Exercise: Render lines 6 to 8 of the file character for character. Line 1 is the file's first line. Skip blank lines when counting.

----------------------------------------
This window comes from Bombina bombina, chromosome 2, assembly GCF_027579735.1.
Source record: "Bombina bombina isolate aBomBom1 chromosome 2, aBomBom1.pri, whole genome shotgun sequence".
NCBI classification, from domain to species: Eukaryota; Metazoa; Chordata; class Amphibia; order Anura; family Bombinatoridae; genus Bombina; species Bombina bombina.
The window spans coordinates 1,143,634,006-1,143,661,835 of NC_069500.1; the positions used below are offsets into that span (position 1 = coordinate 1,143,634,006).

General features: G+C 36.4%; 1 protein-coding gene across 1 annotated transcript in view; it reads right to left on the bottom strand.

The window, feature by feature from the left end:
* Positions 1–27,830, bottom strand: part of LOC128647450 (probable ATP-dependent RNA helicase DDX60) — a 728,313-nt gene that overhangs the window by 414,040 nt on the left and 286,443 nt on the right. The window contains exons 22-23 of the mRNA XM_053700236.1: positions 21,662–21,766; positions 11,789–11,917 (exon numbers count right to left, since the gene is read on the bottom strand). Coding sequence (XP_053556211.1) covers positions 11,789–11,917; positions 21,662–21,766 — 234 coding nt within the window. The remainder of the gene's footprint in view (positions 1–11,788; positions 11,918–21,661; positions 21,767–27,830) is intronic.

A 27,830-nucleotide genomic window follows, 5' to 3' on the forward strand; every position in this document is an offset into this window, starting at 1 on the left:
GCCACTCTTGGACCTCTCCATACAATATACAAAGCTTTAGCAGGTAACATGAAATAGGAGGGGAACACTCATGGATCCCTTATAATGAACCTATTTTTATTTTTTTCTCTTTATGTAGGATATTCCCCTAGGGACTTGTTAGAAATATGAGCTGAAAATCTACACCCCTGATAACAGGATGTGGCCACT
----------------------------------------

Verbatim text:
The window, feature by feature from the left end:
* Positions 1–27,830, bottom strand: part of LOC128647450 (probable ATP-dependent RNA helicase DDX60) — a 728,313-nt gene that overhangs the window by 414,040 nt on the left and 286,443 nt on the right. The window contains exons 22-23 of the mRNA XM_053700236.1: positions 21,662–21,766; positions 11,789–11,917 (exon numbers count right to left, since the gene is read on the bottom strand). Coding sequence (XP_053556211.1) covers positions 11,789–11,917; positions 21,662–21,766 — 234 coding nt within the window. The remainder of the gene's footprint in view (positions 1–11,788; positions 11,918–21,661; positions 21,767–27,830) is intronic.

A 27,830-nucleotide genomic window follows, 5' to 3' on the forward strand; every position in this document is an offset into this window, starting at 1 on the left: